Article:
Egyptians upbeat as they celebrate one year since start of revolution
Jan 26, 2012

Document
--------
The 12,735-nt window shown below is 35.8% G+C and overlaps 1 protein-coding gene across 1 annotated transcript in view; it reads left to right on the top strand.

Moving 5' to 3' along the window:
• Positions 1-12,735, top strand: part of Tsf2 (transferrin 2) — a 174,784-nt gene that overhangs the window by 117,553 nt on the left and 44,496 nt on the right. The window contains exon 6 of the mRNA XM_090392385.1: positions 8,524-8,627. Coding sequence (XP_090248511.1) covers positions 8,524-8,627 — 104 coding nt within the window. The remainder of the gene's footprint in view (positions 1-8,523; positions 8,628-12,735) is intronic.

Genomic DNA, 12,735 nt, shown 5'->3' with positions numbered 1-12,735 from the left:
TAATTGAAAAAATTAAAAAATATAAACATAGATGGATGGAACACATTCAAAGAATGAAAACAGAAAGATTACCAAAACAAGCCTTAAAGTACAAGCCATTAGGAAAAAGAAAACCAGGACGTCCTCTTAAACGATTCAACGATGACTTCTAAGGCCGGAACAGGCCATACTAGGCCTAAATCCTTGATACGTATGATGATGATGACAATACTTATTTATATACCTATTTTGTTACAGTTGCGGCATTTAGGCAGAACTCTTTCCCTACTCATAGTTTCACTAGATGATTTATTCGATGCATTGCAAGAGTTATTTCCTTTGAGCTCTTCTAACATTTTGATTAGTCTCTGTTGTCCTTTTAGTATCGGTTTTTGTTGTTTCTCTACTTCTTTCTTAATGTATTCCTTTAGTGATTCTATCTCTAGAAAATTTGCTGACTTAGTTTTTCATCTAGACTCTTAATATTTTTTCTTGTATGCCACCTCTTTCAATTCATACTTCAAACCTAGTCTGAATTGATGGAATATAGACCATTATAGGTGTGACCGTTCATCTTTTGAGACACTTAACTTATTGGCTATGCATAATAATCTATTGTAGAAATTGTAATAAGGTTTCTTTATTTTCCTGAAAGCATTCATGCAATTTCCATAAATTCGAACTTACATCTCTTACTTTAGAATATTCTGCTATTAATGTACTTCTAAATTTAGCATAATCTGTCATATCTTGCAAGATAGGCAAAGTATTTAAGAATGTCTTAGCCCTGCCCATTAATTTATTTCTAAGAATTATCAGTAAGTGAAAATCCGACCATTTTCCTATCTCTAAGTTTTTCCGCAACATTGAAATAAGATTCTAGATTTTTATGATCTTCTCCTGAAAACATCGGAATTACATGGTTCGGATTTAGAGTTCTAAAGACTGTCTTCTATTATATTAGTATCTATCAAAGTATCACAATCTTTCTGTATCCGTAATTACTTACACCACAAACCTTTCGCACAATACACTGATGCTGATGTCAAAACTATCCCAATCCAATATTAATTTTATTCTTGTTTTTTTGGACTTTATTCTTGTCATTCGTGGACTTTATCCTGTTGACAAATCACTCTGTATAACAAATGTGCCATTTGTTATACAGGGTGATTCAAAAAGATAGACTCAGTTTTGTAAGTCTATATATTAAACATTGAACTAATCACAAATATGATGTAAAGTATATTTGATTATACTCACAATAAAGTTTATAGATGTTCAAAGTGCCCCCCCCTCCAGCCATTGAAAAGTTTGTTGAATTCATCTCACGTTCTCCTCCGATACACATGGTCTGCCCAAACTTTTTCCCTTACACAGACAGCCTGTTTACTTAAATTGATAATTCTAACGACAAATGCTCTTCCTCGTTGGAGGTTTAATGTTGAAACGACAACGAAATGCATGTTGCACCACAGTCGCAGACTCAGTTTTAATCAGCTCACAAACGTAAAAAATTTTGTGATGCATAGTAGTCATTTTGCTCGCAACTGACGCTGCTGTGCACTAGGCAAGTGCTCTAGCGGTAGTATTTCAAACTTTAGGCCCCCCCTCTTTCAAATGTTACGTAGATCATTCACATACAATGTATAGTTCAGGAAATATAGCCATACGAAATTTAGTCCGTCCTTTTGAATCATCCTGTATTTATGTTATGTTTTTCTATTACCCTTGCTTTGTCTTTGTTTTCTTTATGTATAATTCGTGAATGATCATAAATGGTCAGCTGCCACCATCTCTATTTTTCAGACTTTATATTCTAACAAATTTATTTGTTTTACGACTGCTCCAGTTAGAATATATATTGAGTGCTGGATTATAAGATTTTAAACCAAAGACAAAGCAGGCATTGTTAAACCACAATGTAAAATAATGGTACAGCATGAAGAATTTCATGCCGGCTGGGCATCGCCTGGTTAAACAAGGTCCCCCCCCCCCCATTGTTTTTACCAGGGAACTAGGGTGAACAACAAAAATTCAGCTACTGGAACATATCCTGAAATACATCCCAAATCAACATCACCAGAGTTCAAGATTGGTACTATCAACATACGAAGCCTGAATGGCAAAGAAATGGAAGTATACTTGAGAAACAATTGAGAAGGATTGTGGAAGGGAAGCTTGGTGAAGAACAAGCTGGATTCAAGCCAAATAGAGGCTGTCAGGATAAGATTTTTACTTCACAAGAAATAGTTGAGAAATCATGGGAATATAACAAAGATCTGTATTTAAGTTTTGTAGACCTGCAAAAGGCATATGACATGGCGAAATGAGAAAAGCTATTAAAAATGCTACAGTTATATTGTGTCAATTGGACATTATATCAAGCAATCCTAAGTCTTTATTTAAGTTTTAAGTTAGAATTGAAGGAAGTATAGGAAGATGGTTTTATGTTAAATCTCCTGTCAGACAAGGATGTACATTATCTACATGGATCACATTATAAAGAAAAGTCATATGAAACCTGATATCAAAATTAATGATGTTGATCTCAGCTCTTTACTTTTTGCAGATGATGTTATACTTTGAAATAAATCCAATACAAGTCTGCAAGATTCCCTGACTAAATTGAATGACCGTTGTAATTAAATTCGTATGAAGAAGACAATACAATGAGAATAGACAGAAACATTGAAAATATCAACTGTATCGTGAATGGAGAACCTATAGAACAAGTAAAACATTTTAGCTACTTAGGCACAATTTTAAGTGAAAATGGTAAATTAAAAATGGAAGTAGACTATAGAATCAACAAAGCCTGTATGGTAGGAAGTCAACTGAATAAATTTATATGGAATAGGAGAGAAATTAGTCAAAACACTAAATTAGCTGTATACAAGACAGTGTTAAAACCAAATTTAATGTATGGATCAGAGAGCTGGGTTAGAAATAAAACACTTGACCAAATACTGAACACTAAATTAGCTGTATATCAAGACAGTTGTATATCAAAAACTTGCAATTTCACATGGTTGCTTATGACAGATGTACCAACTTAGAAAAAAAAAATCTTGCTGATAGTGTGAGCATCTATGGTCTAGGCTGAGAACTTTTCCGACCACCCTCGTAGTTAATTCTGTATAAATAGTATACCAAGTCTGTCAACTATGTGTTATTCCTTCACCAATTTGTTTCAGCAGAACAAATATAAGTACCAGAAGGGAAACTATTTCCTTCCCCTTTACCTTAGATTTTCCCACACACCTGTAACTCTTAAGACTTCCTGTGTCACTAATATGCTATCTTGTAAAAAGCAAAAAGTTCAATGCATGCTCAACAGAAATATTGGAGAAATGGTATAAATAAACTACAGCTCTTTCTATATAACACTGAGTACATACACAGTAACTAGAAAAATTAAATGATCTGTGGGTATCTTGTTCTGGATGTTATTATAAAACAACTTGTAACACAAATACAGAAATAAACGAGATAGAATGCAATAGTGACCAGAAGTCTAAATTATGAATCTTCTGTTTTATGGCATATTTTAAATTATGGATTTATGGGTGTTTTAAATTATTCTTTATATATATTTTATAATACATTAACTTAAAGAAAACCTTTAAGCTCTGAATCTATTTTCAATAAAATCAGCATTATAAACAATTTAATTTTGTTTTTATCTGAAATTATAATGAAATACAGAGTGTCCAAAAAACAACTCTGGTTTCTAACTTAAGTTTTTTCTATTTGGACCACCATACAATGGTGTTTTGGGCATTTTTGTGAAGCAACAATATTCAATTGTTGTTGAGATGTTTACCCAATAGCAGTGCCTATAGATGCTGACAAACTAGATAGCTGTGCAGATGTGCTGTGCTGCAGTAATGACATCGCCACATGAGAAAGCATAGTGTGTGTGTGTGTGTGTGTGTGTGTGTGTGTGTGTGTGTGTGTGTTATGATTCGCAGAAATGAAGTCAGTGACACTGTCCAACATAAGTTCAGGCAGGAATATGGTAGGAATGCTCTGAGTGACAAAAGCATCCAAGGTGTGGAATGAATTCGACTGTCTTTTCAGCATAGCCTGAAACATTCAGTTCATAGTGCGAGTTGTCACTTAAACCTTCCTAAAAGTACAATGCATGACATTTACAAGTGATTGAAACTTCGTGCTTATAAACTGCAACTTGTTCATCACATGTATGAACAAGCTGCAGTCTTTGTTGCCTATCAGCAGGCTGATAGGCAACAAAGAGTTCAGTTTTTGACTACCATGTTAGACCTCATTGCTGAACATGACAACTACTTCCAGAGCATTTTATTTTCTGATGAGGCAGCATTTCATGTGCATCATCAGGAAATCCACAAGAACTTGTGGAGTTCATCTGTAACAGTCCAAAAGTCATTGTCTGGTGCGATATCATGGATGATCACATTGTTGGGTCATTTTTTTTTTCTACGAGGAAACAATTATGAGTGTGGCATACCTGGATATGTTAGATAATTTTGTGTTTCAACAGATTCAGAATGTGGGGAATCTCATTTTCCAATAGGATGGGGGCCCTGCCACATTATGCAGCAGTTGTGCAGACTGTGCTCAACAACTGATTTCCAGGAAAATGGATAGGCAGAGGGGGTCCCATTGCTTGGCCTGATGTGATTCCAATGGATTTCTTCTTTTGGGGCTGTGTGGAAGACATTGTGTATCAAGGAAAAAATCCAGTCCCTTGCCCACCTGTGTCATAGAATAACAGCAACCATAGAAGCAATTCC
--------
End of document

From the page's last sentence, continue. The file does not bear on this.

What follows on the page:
CROWDS of protesters gathered in Tahrir Square to mark the first anniversary of Egypt’s revolution, as the country’s ruling military council announced a partial end to the emergency rule that has dominated people’s lives for more than 30 years. But it kept a clause saying emergency laws – in place since 1981 – would still apply in cases of ”thuggery”, a vague term that has drawn criticism from human rights groups and raised eyebrows in Washington. We are seeking some clarification from the Egyptian government … what they mean by that,” the US State Department spokeswoman Victoria Nuland said. ”The fact that they are finally, after these many, many months of demands, taking the major step is very important for Egypt and for its future. To further appease democracy activists who want the country’s Supreme Council of the Armed Forces to cede power to a civilian government, the military pardoned and released this week nearly 2000 prisoners arrested and tried in military courts since the former president Hosni Mubarak was swept from power. Yesterday was declared a public holiday by the ruling military council. In Tahrir Square, which has been at the heart of Egypt’s millions-strong protests and the scene of months of horrific violence, the mood was upbeat. Flags were flying high in the winter breeze, political discussions erupted into heated debates, groups chanted slogans calling for the end to military rule and hundreds more people were arriving to take their place in this rolling democracy movement. The crowd was calm early on, and the military vowed to let the protest proceed unhindered, although it was clear they had prepared for trouble. The streets around the square leading to government buildings have been blocked by concrete cubes, reinforced cement walls, barbed wire and rows of riot police. Like many protesters, 19-year-old Nia, who did not want her last name published, had not told her parents she would be in Tahrir Square today. We were so hopeful once we were rid of Mubarak, but now the army is holding us back, she said. They have done nothing about food prices, gas prices, or anything with the economy – if they cannot fix it they should allow a civilian government to take over. Field Marshal Hussein Tantawi, Egypt’s de facto ruler, has stuck to his deadline of handing over power after the presidential elections due in July. Activists say this should happen sooner and have nominated the elections for the parliament’s upper house, due to begin on Sunday, as the next deadline for the military. Some protesters came to the square simply to celebrate what has been an extraordinary year. Mohammed Ahmed, an English teacher from Damietta, a coastal city about 200 kilometres north of Cairo, said Egypt had undergone enormous upheaval in a short period and he was proud of the achievements so far. This is the first time I have felt real happiness and freedom. This is a new Egypt and this is a great time in our lives, he said. I am 47 years old and this is the first time I have felt a real optimism about a new Egypt. Of course [the military council] should hand over power, but this will happen. We will go forward gradually, step by step. He was especially positive about the inaugural sitting this week of the country’s first democratically elected parliament in 60 years, in a house dominated by the Muslim Brotherhood’s Freedom and Justice Party. Here we see liberal and leftist parties and Islamist parties all speaking together – we would never see this under Mubarak. Under Mubarak we were bleeding, now we have hope.